It sounds like you will be using an open flame of sorts, so the design will center around that. The illustration Koffee Kosmo provided above could certainly work out. For a drum, you can always use one or two of those large tin cans for Green Beans or Peaches - the very large, industrial sized cans. Two of them would be ideal, you can put them together to make one larger, long drum.

The drum will need at least two (or up to 4?) vanes to stir the beans as the drum rotates, and a shaft through the center.

You can hand-crank the shaft.

Are there any Bar-B-Que grills around? A charcoal grill? This would be a good container for heat, with a lid, and easy enough to mount the drum.

Loading and unloading the beans may be the most difficult to engineer. The drum can have a hole cut in the side, near an end. this hole can be covered by part of a 3rd tin can, or the lid of one of the two you're already using.

CHAD
seedlings attached the following image:
13bbqroaster.png

Roaster: CoffeeAir II 2# DIY air roaster
Grinder: Vintage Grindmaster 500
Brewers: Vintage Cory DCU DCL, Aeropress, Press, Osaka Titanium pourover
 
Steve Graves
How does wood smoke flavor the coffee? What kind of wood is best ? Does charcoal change the flavor ?

Thanks for your help. The drawing is simple and self evident. How would the builder attach the fins in the cylinders and how would they reattach the ends on the cans ?
 
seedlings
Steve, I would say that you should keep the drum close to the heat/fire and not higher, where there would be more smoke. Smoke isn't a flavor I'd like to add :)

Hopefully you have at least a drill at your disposal. If you can drill holes, attach the parts together with wire. Copper wire, or steel, but don't use galvanized if you can help it.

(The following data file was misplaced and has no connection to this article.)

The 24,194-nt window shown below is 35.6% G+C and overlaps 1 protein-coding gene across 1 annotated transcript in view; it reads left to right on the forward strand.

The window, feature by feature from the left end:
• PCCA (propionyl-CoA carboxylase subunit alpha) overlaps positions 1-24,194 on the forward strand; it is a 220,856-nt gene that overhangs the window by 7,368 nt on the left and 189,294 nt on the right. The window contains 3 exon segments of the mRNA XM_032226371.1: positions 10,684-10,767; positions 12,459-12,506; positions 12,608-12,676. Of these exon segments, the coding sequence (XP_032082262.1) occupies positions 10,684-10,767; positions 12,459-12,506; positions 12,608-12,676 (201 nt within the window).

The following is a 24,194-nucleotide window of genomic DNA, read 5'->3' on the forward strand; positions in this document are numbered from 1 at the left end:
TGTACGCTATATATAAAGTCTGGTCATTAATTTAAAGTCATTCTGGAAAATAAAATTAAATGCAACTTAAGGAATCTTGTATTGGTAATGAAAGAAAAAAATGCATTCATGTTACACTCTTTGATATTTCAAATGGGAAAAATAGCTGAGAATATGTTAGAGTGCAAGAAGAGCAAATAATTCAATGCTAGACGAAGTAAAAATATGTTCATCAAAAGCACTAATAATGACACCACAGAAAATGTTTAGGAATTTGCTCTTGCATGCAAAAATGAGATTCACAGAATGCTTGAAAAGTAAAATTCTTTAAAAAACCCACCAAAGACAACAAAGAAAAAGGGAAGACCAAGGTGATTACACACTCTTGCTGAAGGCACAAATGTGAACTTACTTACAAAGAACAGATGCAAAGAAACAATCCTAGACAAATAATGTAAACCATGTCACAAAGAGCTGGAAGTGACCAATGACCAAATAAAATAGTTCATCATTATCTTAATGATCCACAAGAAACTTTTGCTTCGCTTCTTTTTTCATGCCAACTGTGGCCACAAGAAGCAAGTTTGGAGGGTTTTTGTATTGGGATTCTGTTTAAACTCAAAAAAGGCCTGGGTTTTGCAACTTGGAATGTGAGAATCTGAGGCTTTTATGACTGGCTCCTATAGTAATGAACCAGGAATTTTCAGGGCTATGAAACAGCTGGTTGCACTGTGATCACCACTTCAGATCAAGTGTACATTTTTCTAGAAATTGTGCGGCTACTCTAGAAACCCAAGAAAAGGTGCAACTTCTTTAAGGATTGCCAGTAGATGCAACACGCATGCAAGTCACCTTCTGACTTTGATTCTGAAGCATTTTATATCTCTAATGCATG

No need to re-attach ends on cans. See, you open the top to eat the food, the bottom is left intact. Make some sort of vanes out of scrap metal, punch holes and wire them to the drum. Put the open tops of each can together, punch holes and wire them together securely. A piece of steel pipe can be used as the shaft. If you can drill holes through the steel and perhaps use a couple of long bolts, then you can wire the drum to the long bolts to hold it securely.

Please understand, I'm coming up with these ideas out of imagination. I have no idea how it might hold up with regular use. It will probably be a project that, once you've made one and repaired one, you'll know very well how to make the second one Grin

CHAD
seedlings attached the following image:
13roasterbbq.png

Roaster: CoffeeAir II 2# DIY air roaster
Grinder: Vintage Grindmaster 500
Brewers: Vintage Cory DCU DCL, Aeropress, Press, Osaka Titanium pourover
 
Brainiac
Sounds like an idea for a homeroasters contest...
 
Lylabrown
Brainiac wrote:

Sounds like an idea for a homeroasters contest...


I second that motion. Sounds like fun!

Russ
 
Unta
what potential heat resources do you anticipate. Any electricity?
Seems a stoked fire, might be needed no matter the roaster, alla CHAD's picture.
Im still thinking a big pan would be the easiest to find and simplest to transport.
No fabrication, same resources, easy to operate.
How many beans where we roasting again?

sean
Sean Harrington
educate.
 
http://www.untacoffee.com